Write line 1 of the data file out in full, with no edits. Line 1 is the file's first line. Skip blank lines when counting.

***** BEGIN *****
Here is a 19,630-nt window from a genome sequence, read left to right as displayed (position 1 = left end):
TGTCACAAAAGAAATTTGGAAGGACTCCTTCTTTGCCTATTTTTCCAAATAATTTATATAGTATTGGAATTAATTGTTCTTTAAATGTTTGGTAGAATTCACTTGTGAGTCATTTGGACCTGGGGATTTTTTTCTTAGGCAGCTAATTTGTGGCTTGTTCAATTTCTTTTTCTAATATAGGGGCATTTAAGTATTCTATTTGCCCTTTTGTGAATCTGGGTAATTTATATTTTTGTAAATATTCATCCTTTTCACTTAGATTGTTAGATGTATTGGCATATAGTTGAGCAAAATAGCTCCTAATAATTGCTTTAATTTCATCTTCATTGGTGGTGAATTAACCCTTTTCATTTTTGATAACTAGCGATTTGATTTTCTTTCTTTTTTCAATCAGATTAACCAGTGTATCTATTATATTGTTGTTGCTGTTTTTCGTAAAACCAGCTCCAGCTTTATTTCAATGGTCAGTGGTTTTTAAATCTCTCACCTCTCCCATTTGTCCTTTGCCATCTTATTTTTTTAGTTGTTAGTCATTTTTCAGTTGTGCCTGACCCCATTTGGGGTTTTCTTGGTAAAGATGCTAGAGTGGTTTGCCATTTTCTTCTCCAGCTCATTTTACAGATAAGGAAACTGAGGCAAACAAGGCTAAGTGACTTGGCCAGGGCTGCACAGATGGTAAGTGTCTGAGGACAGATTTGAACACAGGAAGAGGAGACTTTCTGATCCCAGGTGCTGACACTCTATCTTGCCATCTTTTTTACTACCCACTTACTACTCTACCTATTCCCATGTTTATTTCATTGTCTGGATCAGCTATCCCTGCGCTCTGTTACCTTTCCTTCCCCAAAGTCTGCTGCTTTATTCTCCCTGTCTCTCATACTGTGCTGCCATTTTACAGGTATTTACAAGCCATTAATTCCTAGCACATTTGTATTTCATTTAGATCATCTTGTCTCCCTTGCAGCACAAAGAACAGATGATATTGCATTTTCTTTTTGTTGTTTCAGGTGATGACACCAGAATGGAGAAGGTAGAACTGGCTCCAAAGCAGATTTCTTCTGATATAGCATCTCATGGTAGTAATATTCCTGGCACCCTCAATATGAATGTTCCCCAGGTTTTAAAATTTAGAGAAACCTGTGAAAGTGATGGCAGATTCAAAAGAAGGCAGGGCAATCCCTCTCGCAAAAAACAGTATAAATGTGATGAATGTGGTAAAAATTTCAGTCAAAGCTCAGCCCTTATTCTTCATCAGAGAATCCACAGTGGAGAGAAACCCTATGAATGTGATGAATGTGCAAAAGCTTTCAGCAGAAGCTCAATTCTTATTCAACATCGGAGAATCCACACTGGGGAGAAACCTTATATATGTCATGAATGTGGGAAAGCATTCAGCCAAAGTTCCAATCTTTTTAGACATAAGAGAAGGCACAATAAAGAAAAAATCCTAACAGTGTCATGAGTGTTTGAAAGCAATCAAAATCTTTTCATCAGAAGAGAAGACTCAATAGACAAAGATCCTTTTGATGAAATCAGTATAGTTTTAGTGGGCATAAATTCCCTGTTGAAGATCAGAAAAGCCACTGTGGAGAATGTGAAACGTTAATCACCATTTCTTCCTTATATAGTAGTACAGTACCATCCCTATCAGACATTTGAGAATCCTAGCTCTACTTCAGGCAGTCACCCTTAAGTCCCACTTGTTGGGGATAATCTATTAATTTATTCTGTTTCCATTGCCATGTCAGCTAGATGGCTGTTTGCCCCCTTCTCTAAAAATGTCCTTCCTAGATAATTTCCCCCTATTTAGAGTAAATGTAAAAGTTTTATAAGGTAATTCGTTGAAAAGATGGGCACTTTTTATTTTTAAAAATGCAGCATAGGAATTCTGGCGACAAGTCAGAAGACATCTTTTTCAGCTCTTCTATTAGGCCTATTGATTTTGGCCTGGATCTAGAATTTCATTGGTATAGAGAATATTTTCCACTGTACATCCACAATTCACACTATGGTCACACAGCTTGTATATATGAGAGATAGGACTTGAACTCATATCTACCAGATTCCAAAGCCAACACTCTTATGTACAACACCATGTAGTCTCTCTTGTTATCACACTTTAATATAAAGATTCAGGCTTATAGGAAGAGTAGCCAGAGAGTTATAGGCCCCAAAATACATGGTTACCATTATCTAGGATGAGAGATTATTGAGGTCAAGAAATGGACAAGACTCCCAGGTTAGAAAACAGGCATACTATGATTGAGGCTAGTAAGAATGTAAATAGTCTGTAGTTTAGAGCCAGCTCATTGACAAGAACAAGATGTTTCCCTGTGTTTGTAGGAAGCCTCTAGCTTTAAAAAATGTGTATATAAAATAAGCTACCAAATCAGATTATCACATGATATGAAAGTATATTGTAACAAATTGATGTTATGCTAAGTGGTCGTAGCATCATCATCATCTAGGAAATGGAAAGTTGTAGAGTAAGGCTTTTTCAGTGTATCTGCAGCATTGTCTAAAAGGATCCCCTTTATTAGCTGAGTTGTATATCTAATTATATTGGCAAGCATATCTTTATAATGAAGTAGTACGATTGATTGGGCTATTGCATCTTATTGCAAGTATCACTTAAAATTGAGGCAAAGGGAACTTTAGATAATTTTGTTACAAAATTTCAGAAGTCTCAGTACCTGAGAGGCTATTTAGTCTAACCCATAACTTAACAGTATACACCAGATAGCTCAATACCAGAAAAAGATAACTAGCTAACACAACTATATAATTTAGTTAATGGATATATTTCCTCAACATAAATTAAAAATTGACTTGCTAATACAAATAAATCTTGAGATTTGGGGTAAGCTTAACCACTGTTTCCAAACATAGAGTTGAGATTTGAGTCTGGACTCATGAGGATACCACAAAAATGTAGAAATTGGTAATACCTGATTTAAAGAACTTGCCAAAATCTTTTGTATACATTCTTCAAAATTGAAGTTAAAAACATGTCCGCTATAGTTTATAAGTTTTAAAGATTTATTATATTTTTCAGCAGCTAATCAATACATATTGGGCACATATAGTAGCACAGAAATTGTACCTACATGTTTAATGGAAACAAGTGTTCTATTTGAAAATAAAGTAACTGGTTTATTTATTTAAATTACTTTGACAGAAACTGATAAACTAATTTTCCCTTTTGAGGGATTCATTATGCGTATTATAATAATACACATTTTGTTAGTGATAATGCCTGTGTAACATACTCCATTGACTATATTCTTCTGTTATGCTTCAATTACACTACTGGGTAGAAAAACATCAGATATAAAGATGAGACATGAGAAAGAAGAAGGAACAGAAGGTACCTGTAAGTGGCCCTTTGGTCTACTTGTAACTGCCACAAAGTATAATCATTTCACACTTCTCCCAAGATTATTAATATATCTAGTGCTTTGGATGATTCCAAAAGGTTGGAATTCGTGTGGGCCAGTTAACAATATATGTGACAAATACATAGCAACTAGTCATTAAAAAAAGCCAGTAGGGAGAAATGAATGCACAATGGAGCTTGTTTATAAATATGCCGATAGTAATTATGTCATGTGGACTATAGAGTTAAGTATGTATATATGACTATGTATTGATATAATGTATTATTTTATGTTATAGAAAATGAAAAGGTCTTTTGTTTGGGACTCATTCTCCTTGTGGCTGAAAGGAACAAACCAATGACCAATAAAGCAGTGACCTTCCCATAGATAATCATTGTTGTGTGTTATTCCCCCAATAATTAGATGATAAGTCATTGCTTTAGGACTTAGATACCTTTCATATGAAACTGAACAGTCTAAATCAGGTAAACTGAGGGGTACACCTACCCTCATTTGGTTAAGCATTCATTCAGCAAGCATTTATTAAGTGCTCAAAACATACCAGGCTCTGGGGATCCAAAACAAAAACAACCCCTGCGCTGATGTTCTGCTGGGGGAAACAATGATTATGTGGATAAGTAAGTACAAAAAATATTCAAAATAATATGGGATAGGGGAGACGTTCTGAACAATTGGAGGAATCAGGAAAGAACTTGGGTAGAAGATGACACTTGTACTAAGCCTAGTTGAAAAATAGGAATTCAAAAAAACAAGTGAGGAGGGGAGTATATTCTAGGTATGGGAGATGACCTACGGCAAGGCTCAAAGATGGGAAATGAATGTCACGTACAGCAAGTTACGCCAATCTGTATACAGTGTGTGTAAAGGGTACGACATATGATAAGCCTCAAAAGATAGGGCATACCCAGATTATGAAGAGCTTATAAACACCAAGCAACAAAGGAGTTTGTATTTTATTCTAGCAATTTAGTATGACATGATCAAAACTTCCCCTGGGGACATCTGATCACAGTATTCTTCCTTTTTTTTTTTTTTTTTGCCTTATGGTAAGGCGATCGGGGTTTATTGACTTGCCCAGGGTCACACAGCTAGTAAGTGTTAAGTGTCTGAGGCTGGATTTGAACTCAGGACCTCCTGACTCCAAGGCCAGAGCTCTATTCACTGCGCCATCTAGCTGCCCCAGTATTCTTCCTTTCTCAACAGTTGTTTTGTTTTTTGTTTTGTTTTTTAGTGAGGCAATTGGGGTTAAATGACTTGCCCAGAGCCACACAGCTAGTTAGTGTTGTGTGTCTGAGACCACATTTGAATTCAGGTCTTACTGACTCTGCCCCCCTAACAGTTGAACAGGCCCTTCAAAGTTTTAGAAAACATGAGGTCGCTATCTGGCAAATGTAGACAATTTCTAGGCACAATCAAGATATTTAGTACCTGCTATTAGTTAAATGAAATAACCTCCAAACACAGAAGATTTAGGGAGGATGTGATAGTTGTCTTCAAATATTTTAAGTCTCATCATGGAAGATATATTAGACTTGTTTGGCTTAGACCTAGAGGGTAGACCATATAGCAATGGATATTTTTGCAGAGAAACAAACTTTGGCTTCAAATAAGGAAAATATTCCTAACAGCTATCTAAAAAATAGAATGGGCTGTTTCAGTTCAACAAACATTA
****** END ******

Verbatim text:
Here is a 19,630-nt window from a genome sequence, read left to right as displayed (position 1 = left end):